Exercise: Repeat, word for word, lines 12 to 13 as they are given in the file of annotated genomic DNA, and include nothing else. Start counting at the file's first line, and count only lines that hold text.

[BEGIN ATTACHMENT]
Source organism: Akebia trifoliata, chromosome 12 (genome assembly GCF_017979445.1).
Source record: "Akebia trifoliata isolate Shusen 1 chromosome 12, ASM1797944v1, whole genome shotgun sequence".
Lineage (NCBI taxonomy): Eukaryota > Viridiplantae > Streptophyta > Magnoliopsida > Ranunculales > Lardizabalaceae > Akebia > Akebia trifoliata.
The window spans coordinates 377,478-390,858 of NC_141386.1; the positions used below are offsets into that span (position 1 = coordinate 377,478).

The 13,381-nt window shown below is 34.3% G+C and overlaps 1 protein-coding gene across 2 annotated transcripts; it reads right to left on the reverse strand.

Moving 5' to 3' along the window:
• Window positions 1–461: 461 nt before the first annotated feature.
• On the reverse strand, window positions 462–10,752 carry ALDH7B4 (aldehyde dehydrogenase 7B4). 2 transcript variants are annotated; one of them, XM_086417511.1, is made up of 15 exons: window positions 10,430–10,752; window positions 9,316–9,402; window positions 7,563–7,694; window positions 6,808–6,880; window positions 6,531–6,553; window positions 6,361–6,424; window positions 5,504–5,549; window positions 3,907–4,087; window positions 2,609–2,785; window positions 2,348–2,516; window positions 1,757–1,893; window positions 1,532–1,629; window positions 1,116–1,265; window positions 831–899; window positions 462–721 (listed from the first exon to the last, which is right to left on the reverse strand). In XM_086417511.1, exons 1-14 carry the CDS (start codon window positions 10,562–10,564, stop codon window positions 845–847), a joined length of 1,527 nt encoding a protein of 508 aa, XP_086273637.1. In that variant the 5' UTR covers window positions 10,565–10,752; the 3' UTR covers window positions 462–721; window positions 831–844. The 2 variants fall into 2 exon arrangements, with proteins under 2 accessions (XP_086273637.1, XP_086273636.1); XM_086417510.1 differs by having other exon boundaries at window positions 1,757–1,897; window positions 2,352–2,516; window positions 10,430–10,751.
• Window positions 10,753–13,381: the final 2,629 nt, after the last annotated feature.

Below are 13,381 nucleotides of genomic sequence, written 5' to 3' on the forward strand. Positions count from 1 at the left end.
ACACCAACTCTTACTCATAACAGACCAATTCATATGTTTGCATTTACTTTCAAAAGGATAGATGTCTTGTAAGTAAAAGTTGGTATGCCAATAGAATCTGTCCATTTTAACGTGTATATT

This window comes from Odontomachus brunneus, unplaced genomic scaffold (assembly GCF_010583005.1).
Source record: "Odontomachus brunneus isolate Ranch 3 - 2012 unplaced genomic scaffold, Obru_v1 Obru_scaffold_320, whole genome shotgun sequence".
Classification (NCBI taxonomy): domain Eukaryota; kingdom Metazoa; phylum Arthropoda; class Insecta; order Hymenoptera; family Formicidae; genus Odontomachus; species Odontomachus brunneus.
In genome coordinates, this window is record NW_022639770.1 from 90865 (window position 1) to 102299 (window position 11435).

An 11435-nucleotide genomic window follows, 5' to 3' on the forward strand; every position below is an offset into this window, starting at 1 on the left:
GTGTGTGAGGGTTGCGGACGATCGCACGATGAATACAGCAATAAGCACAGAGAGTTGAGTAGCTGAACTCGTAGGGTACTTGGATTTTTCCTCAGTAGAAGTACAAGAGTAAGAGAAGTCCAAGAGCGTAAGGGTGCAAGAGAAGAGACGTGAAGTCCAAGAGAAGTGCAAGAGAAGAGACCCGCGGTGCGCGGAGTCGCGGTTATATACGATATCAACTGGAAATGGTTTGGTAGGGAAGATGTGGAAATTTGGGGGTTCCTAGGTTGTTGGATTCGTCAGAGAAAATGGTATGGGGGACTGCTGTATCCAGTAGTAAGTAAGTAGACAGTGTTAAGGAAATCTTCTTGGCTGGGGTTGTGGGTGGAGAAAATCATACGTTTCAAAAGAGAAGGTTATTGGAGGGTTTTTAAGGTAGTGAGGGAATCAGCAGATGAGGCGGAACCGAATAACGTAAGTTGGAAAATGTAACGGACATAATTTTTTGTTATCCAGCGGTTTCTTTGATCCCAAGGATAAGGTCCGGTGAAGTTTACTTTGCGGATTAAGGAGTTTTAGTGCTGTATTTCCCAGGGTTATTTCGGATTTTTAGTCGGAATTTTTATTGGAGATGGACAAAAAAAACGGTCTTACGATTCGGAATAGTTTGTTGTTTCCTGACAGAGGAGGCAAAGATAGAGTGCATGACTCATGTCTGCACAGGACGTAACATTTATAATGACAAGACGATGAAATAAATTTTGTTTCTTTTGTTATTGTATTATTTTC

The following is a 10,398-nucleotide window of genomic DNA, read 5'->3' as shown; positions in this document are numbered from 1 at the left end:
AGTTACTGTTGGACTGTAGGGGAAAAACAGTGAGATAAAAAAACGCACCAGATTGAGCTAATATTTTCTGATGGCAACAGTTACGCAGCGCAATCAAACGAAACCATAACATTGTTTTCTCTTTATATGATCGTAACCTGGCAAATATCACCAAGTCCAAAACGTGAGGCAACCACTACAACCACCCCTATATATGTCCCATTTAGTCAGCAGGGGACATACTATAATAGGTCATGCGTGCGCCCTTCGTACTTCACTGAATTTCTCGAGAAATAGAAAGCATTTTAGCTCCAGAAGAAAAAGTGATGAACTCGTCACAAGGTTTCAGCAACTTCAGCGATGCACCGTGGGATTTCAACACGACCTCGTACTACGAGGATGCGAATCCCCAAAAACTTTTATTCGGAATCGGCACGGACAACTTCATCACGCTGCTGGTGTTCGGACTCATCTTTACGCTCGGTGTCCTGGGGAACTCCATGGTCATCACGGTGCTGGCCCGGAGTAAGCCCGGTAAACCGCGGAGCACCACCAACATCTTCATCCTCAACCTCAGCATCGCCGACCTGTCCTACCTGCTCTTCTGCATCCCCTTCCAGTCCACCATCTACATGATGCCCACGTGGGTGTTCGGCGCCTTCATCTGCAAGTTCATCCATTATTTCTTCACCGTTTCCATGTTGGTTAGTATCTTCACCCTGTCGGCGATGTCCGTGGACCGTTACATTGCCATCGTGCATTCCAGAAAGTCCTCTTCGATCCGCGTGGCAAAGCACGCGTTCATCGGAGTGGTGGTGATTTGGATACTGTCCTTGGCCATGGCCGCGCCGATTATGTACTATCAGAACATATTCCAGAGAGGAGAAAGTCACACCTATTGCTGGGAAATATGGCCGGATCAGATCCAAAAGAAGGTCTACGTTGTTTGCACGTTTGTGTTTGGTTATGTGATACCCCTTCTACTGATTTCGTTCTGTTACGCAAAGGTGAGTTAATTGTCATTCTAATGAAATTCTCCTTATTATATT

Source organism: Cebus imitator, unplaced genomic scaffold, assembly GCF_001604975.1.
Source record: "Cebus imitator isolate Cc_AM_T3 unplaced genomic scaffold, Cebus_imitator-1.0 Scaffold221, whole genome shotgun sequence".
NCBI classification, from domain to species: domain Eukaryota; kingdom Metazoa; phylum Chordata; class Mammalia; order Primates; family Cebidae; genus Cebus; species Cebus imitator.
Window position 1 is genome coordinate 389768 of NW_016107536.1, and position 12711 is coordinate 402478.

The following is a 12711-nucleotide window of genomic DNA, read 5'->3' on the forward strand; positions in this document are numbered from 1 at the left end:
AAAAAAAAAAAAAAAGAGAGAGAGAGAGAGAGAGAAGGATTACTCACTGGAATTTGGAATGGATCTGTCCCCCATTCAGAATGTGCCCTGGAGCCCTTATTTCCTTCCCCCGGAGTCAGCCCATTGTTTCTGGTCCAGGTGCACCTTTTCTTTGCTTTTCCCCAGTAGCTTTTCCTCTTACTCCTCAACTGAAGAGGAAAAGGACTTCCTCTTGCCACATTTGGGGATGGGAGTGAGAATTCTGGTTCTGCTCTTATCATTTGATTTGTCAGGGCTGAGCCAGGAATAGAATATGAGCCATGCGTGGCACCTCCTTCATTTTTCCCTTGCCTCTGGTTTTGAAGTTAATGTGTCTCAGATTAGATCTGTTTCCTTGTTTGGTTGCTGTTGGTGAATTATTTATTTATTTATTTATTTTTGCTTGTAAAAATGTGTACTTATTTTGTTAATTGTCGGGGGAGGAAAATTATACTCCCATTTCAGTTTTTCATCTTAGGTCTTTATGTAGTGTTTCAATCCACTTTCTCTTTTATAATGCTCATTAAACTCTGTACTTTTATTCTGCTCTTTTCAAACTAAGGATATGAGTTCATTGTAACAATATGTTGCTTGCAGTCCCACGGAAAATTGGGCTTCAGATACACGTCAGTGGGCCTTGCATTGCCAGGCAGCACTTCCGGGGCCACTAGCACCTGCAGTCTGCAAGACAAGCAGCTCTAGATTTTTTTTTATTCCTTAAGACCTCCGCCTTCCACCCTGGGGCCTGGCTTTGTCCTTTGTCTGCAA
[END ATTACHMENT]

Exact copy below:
This window comes from Odontomachus brunneus, unplaced genomic scaffold (assembly GCF_010583005.1).
Source record: "Odontomachus brunneus isolate Ranch 3 - 2012 unplaced genomic scaffold, Obru_v1 Obru_scaffold_320, whole genome shotgun sequence".